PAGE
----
Monday, May 11, 2015
St. Louis Frontenac Hilton
These awards honor the heroism of individuals who transcend acts of hate and find the moral courage to become leaders and healers.
Jake and Jeff Wheat, fraternal twins from St Louis, were taken by their abusive father to the Dominican Republic to work in his garbage recycling business. He forced them to work night and day in an unventilated 110-degree room with vermin coming out of the trash. Unschooled and malnourished, they escaped to the American Embassy. Months later, they were flown to St Louis and placed in a foster home by Angels’ Arms, the foundation that works to keep siblings together in foster care. They have survived and thrived, two years behind their classmates. Any thoughts of violence or revenge have been replaced by acts of leadership and healing others.
Morgan Bradley graduated from North County Technical High School planning to be a journalist. When Michael Brown was shot, Morgan put on her HateBrakers t-shirt and joined the march in Ferguson. She was interviewed by nearly every national news network–but her hatebraking ideas got edited out of each national news report. The good news was this: within a month, she became a regular on the ongoing KETC-TV “Stay Tuned“ panel. And she took HateBrakers’ “Meet a Hero, Be a Hero: HateBraking 101” classroom instructional program to her old high school, North Tech. Now a number of the students want to be hatebrakers like Morgan.
Theresa Bradley, Morgan’s single mom, found that after Michael Brown was killed, Morgan and many friends and neighbors felt hopeless. Theresa, in order to bring hope back to her community, is creating a major project to help bring dignity and self respect to the Ferguson area. She is developing a mall, Unity Plaza where local businesses will support the community. The non-profit firm will own the mall and will funnel profits back to the community. Young people will learn retailing and professional leadership from volunteers.Their first tenant will be an Upscale-Resale Shop.
Alex Schneider, deaf since birth, was taunted and teased by fellow students and scouts, at times with a teacher’s blessing. His parents–who live in California but have roots in St Louis–intervened and enrolled him in another school where he was treated kindly by students and teachers alike. His self-confidence grew rapidly and he worked to become an Eagle Scout, a remarkable achievement. His Eagle project was the building and installation of benches in a grove of trees at the school, a safe and nurturing, inclusive environment. He’s now thriving academically and professionally and he takes pleasure in sharing his story of moving on after bullying.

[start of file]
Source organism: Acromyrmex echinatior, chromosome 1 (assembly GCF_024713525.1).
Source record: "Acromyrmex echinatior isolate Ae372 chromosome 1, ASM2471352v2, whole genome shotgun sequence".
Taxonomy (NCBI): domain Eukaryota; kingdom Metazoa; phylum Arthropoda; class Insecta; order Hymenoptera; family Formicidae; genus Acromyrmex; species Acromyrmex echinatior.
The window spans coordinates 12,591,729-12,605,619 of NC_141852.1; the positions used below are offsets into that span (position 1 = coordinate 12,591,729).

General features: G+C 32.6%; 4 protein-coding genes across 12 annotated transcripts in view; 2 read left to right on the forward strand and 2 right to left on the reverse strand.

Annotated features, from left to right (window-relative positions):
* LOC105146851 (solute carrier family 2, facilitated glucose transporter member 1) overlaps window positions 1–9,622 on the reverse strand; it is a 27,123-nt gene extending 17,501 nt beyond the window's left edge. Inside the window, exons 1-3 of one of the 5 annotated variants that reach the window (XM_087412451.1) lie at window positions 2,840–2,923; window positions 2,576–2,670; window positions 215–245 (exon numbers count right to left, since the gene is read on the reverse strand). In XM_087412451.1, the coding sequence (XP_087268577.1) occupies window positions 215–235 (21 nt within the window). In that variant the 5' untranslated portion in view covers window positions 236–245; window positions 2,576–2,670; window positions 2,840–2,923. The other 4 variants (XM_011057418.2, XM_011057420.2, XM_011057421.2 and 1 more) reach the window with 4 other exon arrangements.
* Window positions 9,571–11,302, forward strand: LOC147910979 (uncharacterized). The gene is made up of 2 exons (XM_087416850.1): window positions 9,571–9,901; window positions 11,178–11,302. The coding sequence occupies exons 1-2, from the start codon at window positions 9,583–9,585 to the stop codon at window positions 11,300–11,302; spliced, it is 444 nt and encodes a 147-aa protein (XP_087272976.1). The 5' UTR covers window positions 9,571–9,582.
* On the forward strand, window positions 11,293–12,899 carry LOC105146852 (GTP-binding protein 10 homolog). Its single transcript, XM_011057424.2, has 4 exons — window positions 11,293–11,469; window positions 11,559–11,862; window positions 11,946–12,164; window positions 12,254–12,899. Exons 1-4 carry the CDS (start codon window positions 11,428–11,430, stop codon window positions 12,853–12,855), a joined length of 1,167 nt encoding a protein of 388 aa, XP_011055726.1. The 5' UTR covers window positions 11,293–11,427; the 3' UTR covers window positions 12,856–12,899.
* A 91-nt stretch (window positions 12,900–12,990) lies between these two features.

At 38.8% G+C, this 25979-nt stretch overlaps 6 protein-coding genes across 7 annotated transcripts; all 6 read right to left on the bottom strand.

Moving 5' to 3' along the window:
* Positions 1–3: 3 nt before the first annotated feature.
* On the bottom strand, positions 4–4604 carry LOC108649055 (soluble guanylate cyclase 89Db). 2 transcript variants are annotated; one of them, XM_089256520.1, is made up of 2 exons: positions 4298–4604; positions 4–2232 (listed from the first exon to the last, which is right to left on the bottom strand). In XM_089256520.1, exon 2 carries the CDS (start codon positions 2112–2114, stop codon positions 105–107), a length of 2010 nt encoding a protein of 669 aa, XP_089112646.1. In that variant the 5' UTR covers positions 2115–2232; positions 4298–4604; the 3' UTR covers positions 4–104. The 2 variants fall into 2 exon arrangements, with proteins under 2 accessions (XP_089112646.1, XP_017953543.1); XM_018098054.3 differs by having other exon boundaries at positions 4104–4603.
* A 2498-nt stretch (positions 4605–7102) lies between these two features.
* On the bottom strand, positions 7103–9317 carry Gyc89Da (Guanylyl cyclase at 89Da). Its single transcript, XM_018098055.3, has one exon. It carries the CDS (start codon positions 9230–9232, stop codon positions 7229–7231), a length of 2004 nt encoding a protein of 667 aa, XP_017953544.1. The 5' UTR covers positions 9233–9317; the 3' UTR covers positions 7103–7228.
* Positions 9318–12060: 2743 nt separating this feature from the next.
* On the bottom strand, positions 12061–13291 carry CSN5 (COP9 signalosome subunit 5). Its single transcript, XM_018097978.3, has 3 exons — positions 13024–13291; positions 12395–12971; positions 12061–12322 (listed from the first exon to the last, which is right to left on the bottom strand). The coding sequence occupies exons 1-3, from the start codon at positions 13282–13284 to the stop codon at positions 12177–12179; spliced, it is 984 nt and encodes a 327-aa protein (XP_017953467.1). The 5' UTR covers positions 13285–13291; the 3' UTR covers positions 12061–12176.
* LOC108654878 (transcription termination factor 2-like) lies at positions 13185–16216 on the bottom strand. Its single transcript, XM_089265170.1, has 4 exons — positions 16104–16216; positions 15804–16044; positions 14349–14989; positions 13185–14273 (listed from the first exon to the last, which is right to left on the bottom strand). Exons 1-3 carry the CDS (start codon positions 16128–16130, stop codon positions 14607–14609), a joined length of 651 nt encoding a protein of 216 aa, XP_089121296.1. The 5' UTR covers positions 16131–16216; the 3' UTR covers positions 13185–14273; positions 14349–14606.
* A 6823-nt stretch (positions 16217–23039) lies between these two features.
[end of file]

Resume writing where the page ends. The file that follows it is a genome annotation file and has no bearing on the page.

ALYSSA SHANK was twelve when she defended a classmate who was being bullied and then became a target of physical bullying herself. The experience was devastating and left her barely able to get out of bed. She was home-schooled until her parents learned about Logos School’s success with challenged teens. In this warm and skilled environment, she was able to overcome her fears and help others. While at Logos, Alyssa produced a powerful music video starring students and faculty.
SCOTT BONNER was abused by his stepfather and bullied because he was the poorest child at school. Despite this, thirty-some years later, a month into the job as director of the Ferguson Library, he became an on-the-spot HateBraker. The day Michael Brown was shot and killed around the corner from the library, many neighbors were stopped in their tracks by fear. Many businesses boarded up their windows and the Board of Education delayed the start of school. Scott kept the library open and safe. “That’s what a library is for,” he says. Teachers and students held classes there and, when the crowds got too big, Scott found safe places to expand. “Maybe I learned to think fast when I was young,” he says modestly.
PAT MCKISSACK grew up in the Fifties, all too familiar with the pains of prejudice and racism. Her havens were her grandmother’s front porch and the public library where she discovered her love for books. This inspiration led her and her late husband Fred, to write and publish over 100 books for children of all races. She has won countless national and international awards for her writing and has been
granted the Coretta Scott King Award for her courage and determination and an honorary doctorate from Webster University.